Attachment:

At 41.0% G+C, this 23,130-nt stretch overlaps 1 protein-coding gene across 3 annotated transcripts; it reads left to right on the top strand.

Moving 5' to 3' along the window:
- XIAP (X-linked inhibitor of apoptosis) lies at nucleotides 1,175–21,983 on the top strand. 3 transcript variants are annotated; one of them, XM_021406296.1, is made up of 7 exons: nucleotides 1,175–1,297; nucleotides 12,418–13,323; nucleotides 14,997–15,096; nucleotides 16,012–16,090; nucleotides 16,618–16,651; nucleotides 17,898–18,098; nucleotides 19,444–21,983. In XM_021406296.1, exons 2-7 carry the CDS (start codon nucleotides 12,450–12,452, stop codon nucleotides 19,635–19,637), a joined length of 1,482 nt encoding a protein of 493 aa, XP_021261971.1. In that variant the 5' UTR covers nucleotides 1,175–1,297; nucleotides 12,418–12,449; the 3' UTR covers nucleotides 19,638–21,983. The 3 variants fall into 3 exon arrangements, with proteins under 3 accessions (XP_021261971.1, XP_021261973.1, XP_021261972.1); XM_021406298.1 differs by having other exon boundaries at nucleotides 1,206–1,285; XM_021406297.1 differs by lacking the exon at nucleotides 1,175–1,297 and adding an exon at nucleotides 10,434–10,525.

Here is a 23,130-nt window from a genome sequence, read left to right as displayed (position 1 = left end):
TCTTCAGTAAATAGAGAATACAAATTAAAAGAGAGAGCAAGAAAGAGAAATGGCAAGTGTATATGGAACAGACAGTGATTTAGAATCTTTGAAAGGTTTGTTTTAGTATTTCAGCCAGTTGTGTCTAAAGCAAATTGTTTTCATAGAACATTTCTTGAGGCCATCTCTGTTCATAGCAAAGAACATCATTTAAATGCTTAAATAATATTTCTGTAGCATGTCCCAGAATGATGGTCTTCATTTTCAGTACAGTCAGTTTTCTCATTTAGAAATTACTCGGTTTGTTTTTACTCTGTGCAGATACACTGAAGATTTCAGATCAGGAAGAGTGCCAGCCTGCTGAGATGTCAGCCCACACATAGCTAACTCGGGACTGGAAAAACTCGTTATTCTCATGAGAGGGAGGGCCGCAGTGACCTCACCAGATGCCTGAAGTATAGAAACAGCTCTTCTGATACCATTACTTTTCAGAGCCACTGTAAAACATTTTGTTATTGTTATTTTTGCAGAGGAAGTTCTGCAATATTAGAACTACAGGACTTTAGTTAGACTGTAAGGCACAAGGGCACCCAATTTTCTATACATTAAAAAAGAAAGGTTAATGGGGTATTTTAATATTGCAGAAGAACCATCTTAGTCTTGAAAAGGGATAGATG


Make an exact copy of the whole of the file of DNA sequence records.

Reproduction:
At 41.0% G+C, this 23,130-nt stretch overlaps 1 protein-coding gene across 3 annotated transcripts; it reads left to right on the top strand.

Moving 5' to 3' along the window:
- XIAP (X-linked inhibitor of apoptosis) lies at nucleotides 1,175–21,983 on the top strand. 3 transcript variants are annotated; one of them, XM_021406296.1, is made up of 7 exons: nucleotides 1,175–1,297; nucleotides 12,418–13,323; nucleotides 14,997–15,096; nucleotides 16,012–16,090; nucleotides 16,618–16,651; nucleotides 17,898–18,098; nucleotides 19,444–21,983. In XM_021406296.1, exons 2-7 carry the CDS (start codon nucleotides 12,450–12,452, stop codon nucleotides 19,635–19,637), a joined length of 1,482 nt encoding a protein of 493 aa, XP_021261971.1. In that variant the 5' UTR covers nucleotides 1,175–1,297; nucleotides 12,418–12,449; the 3' UTR covers nucleotides 19,638–21,983. The 3 variants fall into 3 exon arrangements, with proteins under 3 accessions (XP_021261971.1, XP_021261973.1, XP_021261972.1); XM_021406298.1 differs by having other exon boundaries at nucleotides 1,206–1,285; XM_021406297.1 differs by lacking the exon at nucleotides 1,175–1,297 and adding an exon at nucleotides 10,434–10,525.

Here is a 23,130-nt window from a genome sequence, read left to right as displayed (position 1 = left end):
TCTTCAGTAAATAGAGAATACAAATTAAAAGAGAGAGCAAGAAAGAGAAATGGCAAGTGTATATGGAACAGACAGTGATTTAGAATCTTTGAAAGGTTTGTTTTAGTATTTCAGCCAGTTGTGTCTAAAGCAAATTGTTTTCATAGAACATTTCTTGAGGCCATCTCTGTTCATAGCAAAGAACATCATTTAAATGCTTAAATAATATTTCTGTAGCATGTCCCAGAATGATGGTCTTCATTTTCAGTACAGTCAGTTTTCTCATTTAGAAATTACTCGGTTTGTTTTTACTCTGTGCAGATACACTGAAGATTTCAGATCAGGAAGAGTGCCAGCCTGCTGAGATGTCAGCCCACACATAGCTAACTCGGGACTGGAAAAACTCGTTATTCTCATGAGAGGGAGGGCCGCAGTGACCTCACCAGATGCCTGAAGTATAGAAACAGCTCTTCTGATACCATTACTTTTCAGAGCCACTGTAAAACATTTTGTTATTGTTATTTTTGCAGAGGAAGTTCTGCAATATTAGAACTACAGGACTTTAGTTAGACTGTAAGGCACAAGGGCACCCAATTTTCTATACATTAAAAAAGAAAGGTTAATGGGGTATTTTAATATTGCAGAAGAACCATCTTAGTCTTGAAAAGGGATAGATG